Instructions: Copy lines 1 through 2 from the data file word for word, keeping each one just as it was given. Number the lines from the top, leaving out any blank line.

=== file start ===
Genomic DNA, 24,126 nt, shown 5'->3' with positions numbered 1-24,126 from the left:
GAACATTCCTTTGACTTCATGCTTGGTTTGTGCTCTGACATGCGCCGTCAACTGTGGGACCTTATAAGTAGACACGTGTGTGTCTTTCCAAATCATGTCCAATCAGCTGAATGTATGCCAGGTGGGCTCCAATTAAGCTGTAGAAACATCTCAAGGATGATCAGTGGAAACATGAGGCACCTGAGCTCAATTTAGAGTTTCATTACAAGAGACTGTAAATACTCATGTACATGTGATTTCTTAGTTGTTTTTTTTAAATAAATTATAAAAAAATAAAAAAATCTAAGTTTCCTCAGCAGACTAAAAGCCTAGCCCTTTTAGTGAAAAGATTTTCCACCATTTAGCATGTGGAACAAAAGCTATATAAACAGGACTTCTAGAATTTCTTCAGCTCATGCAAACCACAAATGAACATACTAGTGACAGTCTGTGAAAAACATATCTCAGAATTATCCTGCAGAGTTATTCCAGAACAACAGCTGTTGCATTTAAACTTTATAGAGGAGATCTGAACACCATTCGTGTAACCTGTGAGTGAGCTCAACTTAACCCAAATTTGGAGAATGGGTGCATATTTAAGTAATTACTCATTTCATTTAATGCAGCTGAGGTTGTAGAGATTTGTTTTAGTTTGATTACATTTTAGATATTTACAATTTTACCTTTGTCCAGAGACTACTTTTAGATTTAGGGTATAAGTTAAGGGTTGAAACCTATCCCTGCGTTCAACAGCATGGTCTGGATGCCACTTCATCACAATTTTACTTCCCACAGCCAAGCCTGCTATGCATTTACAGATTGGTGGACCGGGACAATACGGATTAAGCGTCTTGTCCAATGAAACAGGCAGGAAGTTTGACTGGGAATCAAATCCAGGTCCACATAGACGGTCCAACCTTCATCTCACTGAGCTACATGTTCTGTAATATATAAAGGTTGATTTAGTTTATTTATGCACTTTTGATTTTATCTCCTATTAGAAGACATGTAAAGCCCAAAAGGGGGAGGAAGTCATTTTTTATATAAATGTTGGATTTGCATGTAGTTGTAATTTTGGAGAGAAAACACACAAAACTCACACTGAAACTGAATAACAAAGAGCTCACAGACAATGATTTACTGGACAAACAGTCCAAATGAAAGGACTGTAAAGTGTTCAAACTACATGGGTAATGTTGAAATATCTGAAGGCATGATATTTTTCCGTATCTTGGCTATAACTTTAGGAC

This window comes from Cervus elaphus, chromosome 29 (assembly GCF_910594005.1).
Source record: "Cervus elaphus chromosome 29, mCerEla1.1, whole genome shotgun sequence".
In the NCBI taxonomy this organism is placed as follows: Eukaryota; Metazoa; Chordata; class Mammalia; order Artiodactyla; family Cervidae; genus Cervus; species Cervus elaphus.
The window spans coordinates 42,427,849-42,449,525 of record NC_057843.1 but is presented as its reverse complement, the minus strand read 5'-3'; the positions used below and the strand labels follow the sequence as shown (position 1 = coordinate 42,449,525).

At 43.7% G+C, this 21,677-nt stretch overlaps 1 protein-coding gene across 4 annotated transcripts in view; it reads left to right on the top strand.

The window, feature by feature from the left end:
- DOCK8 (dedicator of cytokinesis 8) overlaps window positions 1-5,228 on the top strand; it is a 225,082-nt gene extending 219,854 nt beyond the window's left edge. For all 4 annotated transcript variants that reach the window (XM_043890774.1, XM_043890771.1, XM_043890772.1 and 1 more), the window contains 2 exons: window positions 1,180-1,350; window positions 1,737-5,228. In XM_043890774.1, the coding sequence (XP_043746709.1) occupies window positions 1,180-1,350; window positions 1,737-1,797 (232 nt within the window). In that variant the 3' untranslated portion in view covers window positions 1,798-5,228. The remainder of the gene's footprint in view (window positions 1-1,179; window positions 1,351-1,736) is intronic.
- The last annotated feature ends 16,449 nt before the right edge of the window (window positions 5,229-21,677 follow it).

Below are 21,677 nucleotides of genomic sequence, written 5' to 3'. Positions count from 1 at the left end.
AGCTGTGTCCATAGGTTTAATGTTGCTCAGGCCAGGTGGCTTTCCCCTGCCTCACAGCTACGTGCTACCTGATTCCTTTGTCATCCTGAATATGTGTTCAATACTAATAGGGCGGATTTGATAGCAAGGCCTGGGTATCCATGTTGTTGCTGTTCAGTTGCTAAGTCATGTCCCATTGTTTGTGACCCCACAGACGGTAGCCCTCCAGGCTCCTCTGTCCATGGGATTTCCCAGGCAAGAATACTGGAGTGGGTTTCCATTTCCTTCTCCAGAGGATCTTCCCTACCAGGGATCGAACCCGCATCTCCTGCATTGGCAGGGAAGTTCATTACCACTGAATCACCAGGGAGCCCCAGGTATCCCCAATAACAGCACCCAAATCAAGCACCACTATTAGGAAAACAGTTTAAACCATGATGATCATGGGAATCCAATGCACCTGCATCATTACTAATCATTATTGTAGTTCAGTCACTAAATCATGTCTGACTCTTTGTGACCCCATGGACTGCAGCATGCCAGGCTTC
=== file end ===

Genomic DNA, 24,126 nt, shown 5'->3' with positions numbered 1-24,126 from the left:
GAACATTCCTTTGACTTCATGCTTGGTTTGTGCTCTGACATGCGCCGTCAACTGTGGGACCTTATAAGTAGACACGTGTGTGTCTTTCCAAATCATGTCCAATCAGCTGAATGTATGCCAGGTGGGCTCCAATTAAGCTGTAGAAACATCTCAAGGATGATCAGTGGAAACATGAGGCACCTGAGCTCAATTTAGAGTTTCATTACAAGAGACTGTAAATACTCATGTACATGTGATTTCTTAGTTGTTTTTTTTAAATAAATTATAAAAAAATAAAAAAATCTAAGTTTCCTCAGCAGACTAAAAGCCTAGCCCTTTTAGTGAAAAGATTTTCCACCATTTAGCATGTGGAACAAAAGCTATATAAACAGGACTTCTAGAATTTCTTCAGCTCATGCAAACCACAAATGAACATACTAGTGACAGTCTGTGAAAAACATATCTCAGAATTATCCTGCAGAGTTATTCCAGAACAACAGCTGTTGCATTTAAACTTTATAGAGGAGATCTGAACACCATTCGTGTAACCTGTGAGTGAGCTCAACTTAACCCAAATTTGGAGAATGGGTGCATATTTAAGTAATTACTCATTTCATTTAATGCAGCTGAGGTTGTAGAGATTTGTTTTAGTTTGATTACATTTTAGATATTTACAATTTTACCTTTGTCCAGAGACTACTTTTAGATTTAGGGTATAAGTTAAGGGTTGAAACCTATCCCTGCGTTCAACAGCATGGTCTGGATGCCACTTCATCACAATTTTACTTCCCACAGCCAAGCCTGCTATGCATTTACAGATTGGTGGACCGGGACAATACGGATTAAGCGTCTTGTCCAATGAAACAGGCAGGAAGTTTGACTGGGAATCAAATCCAGGTCCACATAGACGGTCCAACCTTCATCTCACTGAGCTACATGTTCTGTAATATATAAAGGTTGATTTAGTTTATTTATGCACTTTTGATTTTATCTCCTATTAGAAGACATGTAAAGCCCAAAAGGGGGAGGAAGTCATTTTTTATATAAATGTTGGATTTGCATGTAGTTGTAATTTTGGAGAGAAAACACACAAAACTCACACTGAAACTGAATAACAAAGAGCTCACAGACAATGATTTACTGGACAAACAGTCCAAATGAAAGGACTGTAAAGTGTTCAAACTACATGGGTAATGTTGAAATATCTGAAGGCATGATATTTTTCCGTATCTTGGCTATAACTTTAGGAC